We’ll have more to say about these tanks in a future post, we hope, but the FT had a swiveling turret with a short 37mm gun or a Hotchkiss machine gun.It had a crew of two. The lozenge-shaped Mk V, the classic WWI tank, had a crew of eight or nine and was armed with machine guns and, in some versions, cannons, in hull-side sponsons. Both had a top speed of about 5 mph, a good match for a walking doughboy.
British and French tank concepts were entirely different, with the
French using light tanks to accompany and support infantry, and the British heavy tanks to force breakthroughs for exploitation by infantry. American doctrine hastily synthesized both nations’ approaches and then went into stasis for most of the period in between the wars, while British, French and Soviet tankers shook down new operational concepts.
The Germans countered the Allied tanks with anti-tank rifles, armor-piercing ammunition for their thousands of machine guns, and, most effectively, with direct-fire and indirect-fire artillery under the control of forward observers with their eyes on the tanks. But for every tank destroyed by enemy action, several fell to overheating, clutch failure, thrown tracks, or other breakdowns. One major weakness of the Mark V and Mark V Star was the fan belt, failure of which would quickly down the tank. The Americans carried spare fan belts in a designated maintenance tank, an idea that simply hadn’t occurred to their British mentors (but which the British wasted no time adopting).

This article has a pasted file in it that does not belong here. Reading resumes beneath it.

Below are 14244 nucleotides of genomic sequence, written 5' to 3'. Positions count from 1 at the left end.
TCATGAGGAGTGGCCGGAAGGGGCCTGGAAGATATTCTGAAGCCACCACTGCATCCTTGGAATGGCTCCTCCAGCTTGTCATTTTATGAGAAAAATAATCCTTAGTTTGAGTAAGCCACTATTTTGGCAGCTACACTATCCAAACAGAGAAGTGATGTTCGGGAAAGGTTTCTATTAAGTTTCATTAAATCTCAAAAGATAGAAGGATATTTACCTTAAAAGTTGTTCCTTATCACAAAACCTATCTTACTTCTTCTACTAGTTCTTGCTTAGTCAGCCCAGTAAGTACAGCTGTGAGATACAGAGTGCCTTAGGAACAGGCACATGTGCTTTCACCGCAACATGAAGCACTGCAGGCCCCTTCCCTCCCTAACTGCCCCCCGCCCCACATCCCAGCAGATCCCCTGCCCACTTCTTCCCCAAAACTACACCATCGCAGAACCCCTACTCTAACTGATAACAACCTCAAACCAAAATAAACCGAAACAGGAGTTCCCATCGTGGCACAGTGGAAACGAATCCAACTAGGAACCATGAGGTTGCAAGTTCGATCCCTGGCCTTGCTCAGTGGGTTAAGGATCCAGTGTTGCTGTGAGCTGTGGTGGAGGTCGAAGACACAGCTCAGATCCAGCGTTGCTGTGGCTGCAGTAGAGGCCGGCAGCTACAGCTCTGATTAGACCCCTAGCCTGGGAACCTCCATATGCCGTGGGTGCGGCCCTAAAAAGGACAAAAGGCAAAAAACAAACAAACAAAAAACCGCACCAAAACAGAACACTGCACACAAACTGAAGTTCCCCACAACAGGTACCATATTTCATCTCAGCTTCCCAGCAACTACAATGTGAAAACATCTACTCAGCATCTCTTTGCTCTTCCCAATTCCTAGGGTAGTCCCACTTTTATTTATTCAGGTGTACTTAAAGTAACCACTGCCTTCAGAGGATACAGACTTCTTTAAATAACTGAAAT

Still, a hit from an artillery shell usually meant curtains for a tank, like this FT. WWI tanks had thin face-hardened armor, which shattered under artillery assault, as seen here.
A number of the tank crewmen were recognized for acts of desperate valor, including two NCOs who received the Medal of Honor (one posthumously), and many officers and NCOs decorated with the Distinguished Service Cross.
Some tankers also received British decorations, especially after American tank battalions (and other American units) were attached to Sir John Monash’s Australians for a late-September 1918 offensive.
After the war, aviation managed to survive as a separate branch or corps, but tanks didn’t. They were subsumed under the authority of the Infantry branch, and neglected until the clouds of World War II made the Army start to improve its tanks, finally, in both mechanical and doctrinal ays. (They had used long-obsolete Ford Six Ton Tanks, a “copy” of the FT that managed to have zero interchangeable parts, well into the 1930s). Talented officers such as Patton and Eisenhower saw the writing on the wall, and rebranched to the branch of service that the Army brass of 1920 considered to have a future.
The horse cavalry.
That’s the Army for you.
Several typos in the initial post have been corrected. WeaponsMan.com regrets the errors. Thanks to the reader who brought them to our attention.
- Wilson extracted this information from pages 9-10 of Patton’s Operations of the 304th Brigade, Tank Corps, from September 26th to October 15, 1918, from the Patton chronological files, to which he had access.